Sampler: This is an optional-at-extra-cost instrument that can import Akai S1000, S3000, GigaStudio, EXS, SoundFont, and (non-encrypted) Kontakt presets. A few features that really appeal to me are easy cross-fading with multisamples, filter morphing, and the ability to stream samples from disk or stuff them into RAM. It may not be worth it if you already have a really good sampler plug-in; but if you don’t, $199 is excellent value for money.

Essential Instrument Collection: These are from the Sonivox library, and come as instrument racks that load into Simpler (you don’t need Sampler to use them). However, if you want to take advantage of Sampler’s features, just right-click on Simple’s title bar and select Simpler > Sampler. Very smart.

The sounds are, well, “essential”: piano, harpsichord, organ, electric piano, orchestral strings, orchestral bass, orchestral woodwinds, guitar, bass, harp, mallet instruments, and choirs. You can save $100 by not installing the EIC (you can always add it later for $119 if you change your mind), and if you already have a great sampler and set of samples, you probably don’t need this. However, the sounds really are quite excellent, and there are “CPU-friendly” versions that can be invaluable when doing complex live laptop gigs. I can easily see those weaned on the groove aspects of Live getting into EIC and sampler as a way to branch out into new sonic areas.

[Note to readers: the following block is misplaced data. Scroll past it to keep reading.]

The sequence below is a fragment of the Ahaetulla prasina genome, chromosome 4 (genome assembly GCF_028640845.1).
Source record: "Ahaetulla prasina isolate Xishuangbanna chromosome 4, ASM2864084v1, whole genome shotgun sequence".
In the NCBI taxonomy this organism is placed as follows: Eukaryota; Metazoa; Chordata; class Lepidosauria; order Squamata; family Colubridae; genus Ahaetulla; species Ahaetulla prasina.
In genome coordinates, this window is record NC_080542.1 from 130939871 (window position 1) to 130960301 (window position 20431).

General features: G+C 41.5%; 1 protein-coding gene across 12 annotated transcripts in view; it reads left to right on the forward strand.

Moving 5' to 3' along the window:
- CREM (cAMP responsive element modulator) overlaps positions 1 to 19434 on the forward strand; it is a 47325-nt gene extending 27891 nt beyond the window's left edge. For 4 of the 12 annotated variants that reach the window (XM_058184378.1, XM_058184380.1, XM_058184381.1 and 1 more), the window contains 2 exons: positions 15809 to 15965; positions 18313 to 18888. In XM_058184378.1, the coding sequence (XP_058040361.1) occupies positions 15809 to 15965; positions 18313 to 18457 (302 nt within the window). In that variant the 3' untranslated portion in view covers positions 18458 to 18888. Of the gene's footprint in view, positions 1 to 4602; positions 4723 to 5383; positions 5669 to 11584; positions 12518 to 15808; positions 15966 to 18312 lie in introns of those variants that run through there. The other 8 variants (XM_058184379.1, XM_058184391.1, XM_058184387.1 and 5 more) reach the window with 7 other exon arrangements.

There are other additions too: a more configurable Session view mixer for those who want something closer to a traditional mixing environment, native support and mappings for various hardware controllers, multiprocessor support, freeze that allows for a goodly degree of editing on frozen tracks, better browsing, improved file management, more routing options, and more.


Live 6 retains what always made it cool, but has managed to add new functions that don’t get in the way of what made the program great in the first place. Whether it’s an essential upgrade is hard to say, because frankly, there’s not a lot wrong with Live 5 (or Live 4, for that matter). But it’s hard to imagine a hardcore Live fan who wouldn’t enjoy the new features, all wrapped up in that same elegant interface. Bottom line: Ableton has done it again.